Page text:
My husband and I both have the A1298 mutation from both our parents (double mutation), while others have the C677. Our diabetic doctor wanted us to do the test, she sent the blood to a genetic testing lab. I had to pay $79 for mine, his was covered by insurance. Then I paid $99 to 23andMe for a wider genetic testing, which found the mutation as well, plus lots of others, mostly having to do with mess-ups in the detoxification system, which usually goes with the MTHFR mutation. So can't convert B vitamins to a usable form and can't detox properly. All that adds up to illness.

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#25
(10-31-2014, 08:29 AM)marxxx Wrote: Phyllis - My B levels are good. I have actually improved several deficiencies over the course of the year. There may be more but B & D are both good.

The B levels blood test doesn't find it, although I was a bit low in B1 (thiamin). The Bs might be in your blood just fine, but can't be used because they can't be converted. Only the genetic test finds this mutation.

Some indications of possible mutation: chronic diseases, heart issues, heart murmur, miscarriages, diabetes, cancer (especially multiple myloma which is directly linked to it), fibromyalgia, mental conditions or dementia in the family, low vitamin D, thyroid problems, etc. Look for these in the family system as the mutation is inherited. And there are other indications, see the internet for more.

I have/had diabetes, fibromyalgia, low thyroid, depression, low Vit D, miscarriage, heart murmur. In the family we have dementias, cancers, brain tumors, heart attacks and strokes, multiple myloma, diabetes, autism/asperger, emotional problems, apnea and insomnia.
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#26

[/quote]

The B levels blood test doesn't find it, although I was a bit low in B1 (thiamin). The Bs might be in your blood just fine, but can't be used because they can't be converted. Only the genetic test finds this mutation.

[/quote]

Thanks for the clarification, I will talk with the doc about this next week.

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#27
(10-31-2014, 10:17 AM)marxxx Wrote: Thanks for the clarification, I will talk with the doc about this next week.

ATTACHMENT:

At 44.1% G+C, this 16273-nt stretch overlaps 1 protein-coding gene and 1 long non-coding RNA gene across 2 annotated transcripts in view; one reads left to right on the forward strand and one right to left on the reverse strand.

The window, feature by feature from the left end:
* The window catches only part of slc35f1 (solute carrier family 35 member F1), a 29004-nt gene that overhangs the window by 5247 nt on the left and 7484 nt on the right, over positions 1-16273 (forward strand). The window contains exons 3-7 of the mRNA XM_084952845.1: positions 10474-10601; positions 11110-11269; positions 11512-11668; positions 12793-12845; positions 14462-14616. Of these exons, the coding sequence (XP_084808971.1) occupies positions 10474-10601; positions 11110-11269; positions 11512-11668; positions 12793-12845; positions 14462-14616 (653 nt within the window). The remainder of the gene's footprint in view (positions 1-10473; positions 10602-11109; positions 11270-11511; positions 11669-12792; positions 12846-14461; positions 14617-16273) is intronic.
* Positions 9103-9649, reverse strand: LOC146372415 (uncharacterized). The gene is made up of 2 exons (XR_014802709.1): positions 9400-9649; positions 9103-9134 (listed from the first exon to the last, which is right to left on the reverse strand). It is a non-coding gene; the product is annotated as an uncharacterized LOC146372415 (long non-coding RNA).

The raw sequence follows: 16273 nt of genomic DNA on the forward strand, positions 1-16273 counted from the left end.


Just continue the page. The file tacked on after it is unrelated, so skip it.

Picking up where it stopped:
Many doctors still don't know about it since it's fairly new. My doctor from Phoenix (a big medical complex type state) knew because she went to a conference where it was discussed. Many naturopaths and integrative doctors know, as well as those dealing with autism and problems carrying a baby to term.

Now my doctor tests all her diabetics who have fibromyalgia, low vitamins D or B1, thyroid issues, chronic diseases, or multiple myloma in the family. She's also starting to look for sleep apnea in those with the MTHFR mutation. That's why my husband got tested, then me when I read about the symptoms. And we both have moderate complex apnea.

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#28
(10-31-2014, 07:41 AM)PhyllisBalboa Wrote: Now we're more normal than we've been in years.

And here I thought that one had to be abnormal in order to gain entry to the apnea board. Another myth dispelled. Laugh-a-lot
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#29
(10-31-2014, 11:08 AM)PaytonA Wrote:
(10-31-2014, 07:41 AM)PhyllisBalboa Wrote: Now we're more normal than we've been in years.

And here I thought that one had to be abnormal in order to gain entry to the apnea board. Another myth dispelled. Laugh-a-lot

I'm sure I could come up with enough abnormalities to make you happy.

Rolleyes

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#30
Looks like 23andMe is not doing tests right now... some problem with the FDA.

INFORMATION ON APNEA BOARD FORUMS OR ON APNEABOARD.COM SHOULD NOT BE CONSIDERED AS MEDICAL ADVICE. ALWAYS SEEK THE ADVICE OF A PHYSICIAN BEFORE SEEKING TREATMENT FOR MEDICAL CONDITIONS, INCLUDING SLEEP APNEA. INFORMATION POSTED ON THE APNEA BOARD WEB SITE AND FORUMS ARE PERSONAL OPINION ONLY AND NOT NECESSARILY A STATEMENT OF FACT.